Spirit led examination of the facts and to foretell my own prayer done intentionally to hold peace.

I see my father this Christmas and so it opens up the idea of Family and what happened to mine?


I choose kindness, altruism, mutual respect of the Other and it is the Right thing to do.

My 2019 Remedy:  Live madly.





On finding a live bullet where I walk and live and breathe in East Point, this is my Accidental Death Eulogy (Atlanta)

jen padron

Entrepreneurs from The Yale Collaborative on Social Entrepreneurship encourage me to craft my Obituary.

Know yourself.

Bely the everyday.

How far have you come?

Memorialize where you come from hence.


I will leave you then, a discernable gift.

Death hearkens only the dying in glory and quietness shocks only the person whose breath is taken in deep.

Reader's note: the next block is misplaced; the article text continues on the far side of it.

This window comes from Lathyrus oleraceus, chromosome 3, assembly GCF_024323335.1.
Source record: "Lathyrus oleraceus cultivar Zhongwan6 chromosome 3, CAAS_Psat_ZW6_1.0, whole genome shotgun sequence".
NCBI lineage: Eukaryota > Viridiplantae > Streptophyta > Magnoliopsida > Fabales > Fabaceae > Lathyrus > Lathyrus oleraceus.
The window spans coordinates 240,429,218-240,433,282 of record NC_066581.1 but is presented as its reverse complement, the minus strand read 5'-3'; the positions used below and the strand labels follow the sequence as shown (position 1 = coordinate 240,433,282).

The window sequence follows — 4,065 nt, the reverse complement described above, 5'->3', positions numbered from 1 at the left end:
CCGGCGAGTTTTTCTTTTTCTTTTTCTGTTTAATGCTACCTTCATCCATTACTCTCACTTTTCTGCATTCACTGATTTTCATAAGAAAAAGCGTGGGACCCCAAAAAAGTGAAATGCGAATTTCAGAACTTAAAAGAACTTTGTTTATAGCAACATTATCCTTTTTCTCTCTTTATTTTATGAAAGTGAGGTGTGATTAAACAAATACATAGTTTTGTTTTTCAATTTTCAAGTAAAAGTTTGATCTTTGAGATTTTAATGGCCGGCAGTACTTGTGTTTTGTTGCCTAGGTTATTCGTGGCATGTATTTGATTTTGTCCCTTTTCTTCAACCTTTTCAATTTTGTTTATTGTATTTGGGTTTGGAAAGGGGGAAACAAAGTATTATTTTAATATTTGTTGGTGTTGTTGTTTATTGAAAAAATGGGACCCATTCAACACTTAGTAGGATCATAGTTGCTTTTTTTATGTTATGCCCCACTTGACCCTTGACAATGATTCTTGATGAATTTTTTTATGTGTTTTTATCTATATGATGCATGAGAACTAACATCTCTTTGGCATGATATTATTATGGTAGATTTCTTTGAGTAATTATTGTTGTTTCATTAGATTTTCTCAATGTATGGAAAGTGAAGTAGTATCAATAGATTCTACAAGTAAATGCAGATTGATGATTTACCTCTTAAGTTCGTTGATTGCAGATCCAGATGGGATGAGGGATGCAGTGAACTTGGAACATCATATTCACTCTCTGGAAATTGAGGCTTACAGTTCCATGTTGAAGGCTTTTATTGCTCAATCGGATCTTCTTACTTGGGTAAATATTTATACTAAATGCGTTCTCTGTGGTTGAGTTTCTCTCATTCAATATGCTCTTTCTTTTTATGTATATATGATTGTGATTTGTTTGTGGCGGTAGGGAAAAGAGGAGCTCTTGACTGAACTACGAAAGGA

Your morphine and your needles hanging from my forearm kills me not.

Your guns kill me not.

I have known the thrill of Her at least. My arm and my body shake from the electricity coursing through me touching live wire.

She is incomparable and I die for her. Walking the desert step by step, heat dizzying, relentless.

Till the last breath. On bended knee.

Oh yea, mine eyes have seen the glory.

Yes, yes, she said.

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I wonder at the bravery of people in North Carolina who are standing down and not leaving in their voluntary evacuation. 1.5 million people? How the hell? What the hell?

Are we planning on building ocean deep brakers to cut incoming water surges? Imagine the number of lives saved. Property saved.

They’re saying power will be lost for “weeks” and the Mayor of the small town being hit the hardest has an attitude of “get out now and don’t blame me if you…”  I’ve friends on both poles who say, “yeah, right, go dude!” and then Quakerlike peeps who cringe at the assumption of bad will.